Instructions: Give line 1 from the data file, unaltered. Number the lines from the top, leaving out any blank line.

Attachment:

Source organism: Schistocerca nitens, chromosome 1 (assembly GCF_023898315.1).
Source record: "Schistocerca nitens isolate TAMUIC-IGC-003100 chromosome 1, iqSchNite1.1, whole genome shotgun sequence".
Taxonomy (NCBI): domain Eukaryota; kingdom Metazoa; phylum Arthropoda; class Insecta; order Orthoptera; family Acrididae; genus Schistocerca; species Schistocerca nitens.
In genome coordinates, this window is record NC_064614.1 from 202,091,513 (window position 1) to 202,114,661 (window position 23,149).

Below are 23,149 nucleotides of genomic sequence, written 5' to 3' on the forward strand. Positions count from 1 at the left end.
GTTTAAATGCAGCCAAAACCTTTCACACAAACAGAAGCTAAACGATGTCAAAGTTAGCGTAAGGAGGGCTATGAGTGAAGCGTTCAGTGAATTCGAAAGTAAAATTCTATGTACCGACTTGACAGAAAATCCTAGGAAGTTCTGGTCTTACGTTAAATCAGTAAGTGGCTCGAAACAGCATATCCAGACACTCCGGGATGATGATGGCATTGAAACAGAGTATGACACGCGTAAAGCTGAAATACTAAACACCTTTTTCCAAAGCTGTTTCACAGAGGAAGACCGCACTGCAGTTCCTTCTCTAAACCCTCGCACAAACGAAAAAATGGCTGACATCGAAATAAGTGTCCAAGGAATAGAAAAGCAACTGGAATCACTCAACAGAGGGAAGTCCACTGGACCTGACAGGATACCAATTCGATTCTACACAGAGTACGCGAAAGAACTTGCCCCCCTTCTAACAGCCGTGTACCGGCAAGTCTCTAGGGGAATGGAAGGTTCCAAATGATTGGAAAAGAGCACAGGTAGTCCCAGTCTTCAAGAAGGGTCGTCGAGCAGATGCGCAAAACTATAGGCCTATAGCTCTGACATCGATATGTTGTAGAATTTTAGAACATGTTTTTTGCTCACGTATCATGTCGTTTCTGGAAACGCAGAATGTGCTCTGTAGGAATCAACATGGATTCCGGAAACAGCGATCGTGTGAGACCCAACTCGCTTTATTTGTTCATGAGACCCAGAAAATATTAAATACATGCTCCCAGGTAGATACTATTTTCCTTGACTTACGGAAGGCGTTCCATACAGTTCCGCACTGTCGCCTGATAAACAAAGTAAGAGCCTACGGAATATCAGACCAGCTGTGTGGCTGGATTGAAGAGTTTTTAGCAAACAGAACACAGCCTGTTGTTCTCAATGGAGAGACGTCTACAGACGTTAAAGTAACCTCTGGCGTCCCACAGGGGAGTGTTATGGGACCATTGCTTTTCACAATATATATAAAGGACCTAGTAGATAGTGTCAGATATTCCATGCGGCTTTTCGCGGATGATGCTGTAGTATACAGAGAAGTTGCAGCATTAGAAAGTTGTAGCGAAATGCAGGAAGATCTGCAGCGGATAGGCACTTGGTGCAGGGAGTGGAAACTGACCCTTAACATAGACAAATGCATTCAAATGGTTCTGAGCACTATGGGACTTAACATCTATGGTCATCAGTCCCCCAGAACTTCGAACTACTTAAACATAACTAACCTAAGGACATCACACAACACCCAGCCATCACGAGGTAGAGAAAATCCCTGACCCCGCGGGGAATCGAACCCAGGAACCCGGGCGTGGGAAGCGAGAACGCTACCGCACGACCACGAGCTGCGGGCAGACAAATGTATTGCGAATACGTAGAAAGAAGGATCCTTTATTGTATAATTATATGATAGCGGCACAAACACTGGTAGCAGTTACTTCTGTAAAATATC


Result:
Source organism: Schistocerca nitens, chromosome 1 (assembly GCF_023898315.1).